Above ground storm shelters have been around for quite awhile, but it’s only been in the last eight years that the United States has seen powerful enough storms (tornadoes and hurricanes) to verify their rigorous safety testing under real circumstances. The major tornadoes back in 2010 were a real eye-opener on how effective these storm shelters are - especially in comparison to underground storm shelters and basements.
Today, there’s still a large gap in information regarding the protectiveness that above ground storm shelters possess, so we’ve put together the following guide to highlight their superior defense against some of the most aggressive storms and intruders.
About Above Ground Storm Shelters
Traditionally, the majority of tornado shelters in the United States are below ground, so the newer above ground storm shelters have yet to receive a wide assessment by people living within major storm paths. It makes perfect sense to be secure below a tornado or hurricane instead of within its teeth, and what better shield to have than the earth’s own surface? You might be surprised, though. Being underground isn’t all that it's cracked up to be. We’re going discuss some of the pros and cons between below ground and above ground storm shelters.
Below Ground Shelters
Riding out a catastrophic storm underground has always made sense: the wind, the debris, and the devastation all takes place above surface, so why not hide below it for protection, right? Lots of people feel this way, so the bulk of older storm shelters have been buried underground - usually with strong, locking hatch doors - to protect homeowners from extreme storms like tornadoes and hurricanes.
The construction for below ground shelter is fairly simple - usually constructed of concrete and rebar like a basement, and then enclosed on top with a steel plate and a hazard hatch for access. To get into such a shelter, you usually have to travel down at least 5 or more steep steps (often concrete, too), and once inside, the hatch is locked, and one or more people sit out a storm in a cold, dark box. They generally work very well, though - especially the shelters that have passed the FEMA standards. In fact, to date, there is not one recorded death in our nation of a person perishing in a FEMA approved storm shelter - above or below ground. So what are the issues, then?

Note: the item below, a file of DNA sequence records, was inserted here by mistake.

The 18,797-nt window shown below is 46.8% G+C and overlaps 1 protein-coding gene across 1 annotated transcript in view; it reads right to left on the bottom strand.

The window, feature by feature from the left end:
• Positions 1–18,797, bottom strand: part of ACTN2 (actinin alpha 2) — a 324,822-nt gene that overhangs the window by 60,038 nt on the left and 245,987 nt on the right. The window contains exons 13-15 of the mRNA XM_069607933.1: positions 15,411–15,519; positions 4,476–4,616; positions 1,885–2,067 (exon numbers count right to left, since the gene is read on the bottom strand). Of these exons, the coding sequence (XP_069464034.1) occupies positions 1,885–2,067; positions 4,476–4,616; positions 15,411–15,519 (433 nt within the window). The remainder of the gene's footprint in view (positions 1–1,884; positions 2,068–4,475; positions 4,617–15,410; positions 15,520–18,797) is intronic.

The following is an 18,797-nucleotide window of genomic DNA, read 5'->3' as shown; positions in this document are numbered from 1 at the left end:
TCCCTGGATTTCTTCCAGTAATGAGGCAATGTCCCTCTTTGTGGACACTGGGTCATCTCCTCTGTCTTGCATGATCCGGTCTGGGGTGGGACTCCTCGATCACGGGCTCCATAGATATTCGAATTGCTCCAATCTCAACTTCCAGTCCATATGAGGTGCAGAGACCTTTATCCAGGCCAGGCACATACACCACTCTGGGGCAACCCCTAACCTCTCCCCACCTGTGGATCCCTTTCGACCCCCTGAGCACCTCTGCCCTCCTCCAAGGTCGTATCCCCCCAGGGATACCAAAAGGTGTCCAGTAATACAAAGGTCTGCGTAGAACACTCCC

Getting down a set of treacherous and frequently unmaintained stairs in the dark has never been a strong point of the below ground storm shelters. For younger people, it’s not as much of a hazard, but for seniors and the disabled, navigating the stairs and closing off the heavy hatch in a pinch is not feasible. A 70 year old woman in Oklahoma who lives by herself reported that, during several storm warnings, she had to rely on her neighbors to help secure her in her basement tornado shelter. The heavy weight of the safety hatch was also too much for her to open up, so she had to wait for assistance to get out.
Unfortunately, it’s not always feasible to have a below ground storm shelter because of soil conditions (i.e., solid, impenetrable stone) or high water tables and flooding. When you live in an area where you have to have some sort of durable shelter, but cannot put one below ground, then what do you do?
Safety & Accommodations
The majority of below ground storm shelters are dark holes that homeowners ignore unless there’s an emergency situation. As a result, when needed, they tend to be uncomfortable and even dangerous. Moisture takes it toll over the years on the concrete walls, and grows various molds and mildews inside the shelter. Spiders and other insects often move in and inhabit the inactive space, and besides potentially being bitten, the insects can damage vital supplies being stored for an emergency, thus rendering them contaminated or useless.